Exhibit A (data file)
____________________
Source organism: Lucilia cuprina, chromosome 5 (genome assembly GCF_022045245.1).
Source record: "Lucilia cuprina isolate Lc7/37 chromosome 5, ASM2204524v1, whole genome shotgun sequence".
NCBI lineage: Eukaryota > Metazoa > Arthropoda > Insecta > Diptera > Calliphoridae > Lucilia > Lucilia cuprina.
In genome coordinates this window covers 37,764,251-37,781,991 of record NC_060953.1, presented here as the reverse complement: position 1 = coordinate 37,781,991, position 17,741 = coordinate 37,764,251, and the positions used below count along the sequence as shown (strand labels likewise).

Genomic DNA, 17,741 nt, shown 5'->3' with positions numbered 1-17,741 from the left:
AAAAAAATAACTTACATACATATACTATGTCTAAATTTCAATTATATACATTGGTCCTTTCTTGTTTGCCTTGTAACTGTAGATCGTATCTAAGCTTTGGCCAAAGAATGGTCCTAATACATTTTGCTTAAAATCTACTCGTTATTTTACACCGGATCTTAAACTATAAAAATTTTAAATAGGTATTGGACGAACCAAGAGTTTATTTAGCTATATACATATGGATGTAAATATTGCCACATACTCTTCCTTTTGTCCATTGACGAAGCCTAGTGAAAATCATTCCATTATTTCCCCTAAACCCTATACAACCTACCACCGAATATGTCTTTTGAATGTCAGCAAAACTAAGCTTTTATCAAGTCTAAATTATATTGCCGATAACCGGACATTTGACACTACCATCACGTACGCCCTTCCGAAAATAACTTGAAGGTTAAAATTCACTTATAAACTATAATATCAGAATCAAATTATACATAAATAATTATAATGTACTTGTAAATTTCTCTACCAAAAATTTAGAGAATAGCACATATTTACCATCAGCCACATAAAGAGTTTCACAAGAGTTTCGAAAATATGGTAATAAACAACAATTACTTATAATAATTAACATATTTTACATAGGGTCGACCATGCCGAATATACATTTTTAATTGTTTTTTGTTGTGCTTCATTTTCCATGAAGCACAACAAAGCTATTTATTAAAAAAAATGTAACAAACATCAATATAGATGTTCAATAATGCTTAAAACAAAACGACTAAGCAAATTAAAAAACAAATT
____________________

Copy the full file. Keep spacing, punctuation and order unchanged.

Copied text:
Source organism: Lucilia cuprina, chromosome 5 (genome assembly GCF_022045245.1).
Source record: "Lucilia cuprina isolate Lc7/37 chromosome 5, ASM2204524v1, whole genome shotgun sequence".
NCBI lineage: Eukaryota > Metazoa > Arthropoda > Insecta > Diptera > Calliphoridae > Lucilia > Lucilia cuprina.
In genome coordinates this window covers 37,764,251-37,781,991 of record NC_060953.1, presented here as the reverse complement: position 1 = coordinate 37,781,991, position 17,741 = coordinate 37,764,251, and the positions used below count along the sequence as shown (strand labels likewise).

Genomic DNA, 17,741 nt, shown 5'->3' with positions numbered 1-17,741 from the left:
AAAAAAATAACTTACATACATATACTATGTCTAAATTTCAATTATATACATTGGTCCTTTCTTGTTTGCCTTGTAACTGTAGATCGTATCTAAGCTTTGGCCAAAGAATGGTCCTAATACATTTTGCTTAAAATCTACTCGTTATTTTACACCGGATCTTAAACTATAAAAATTTTAAATAGGTATTGGACGAACCAAGAGTTTATTTAGCTATATACATATGGATGTAAATATTGCCACATACTCTTCCTTTTGTCCATTGACGAAGCCTAGTGAAAATCATTCCATTATTTCCCCTAAACCCTATACAACCTACCACCGAATATGTCTTTTGAATGTCAGCAAAACTAAGCTTTTATCAAGTCTAAATTATATTGCCGATAACCGGACATTTGACACTACCATCACGTACGCCCTTCCGAAAATAACTTGAAGGTTAAAATTCACTTATAAACTATAATATCAGAATCAAATTATACATAAATAATTATAATGTACTTGTAAATTTCTCTACCAAAAATTTAGAGAATAGCACATATTTACCATCAGCCACATAAAGAGTTTCACAAGAGTTTCGAAAATATGGTAATAAACAACAATTACTTATAATAATTAACATATTTTACATAGGGTCGACCATGCCGAATATACATTTTTAATTGTTTTTTGTTGTGCTTCATTTTCCATGAAGCACAACAAAGCTATTTATTAAAAAAAATGTAACAAACATCAATATAGATGTTCAATAATGCTTAAAACAAAACGACTAAGCAAATTAAAAAACAAATT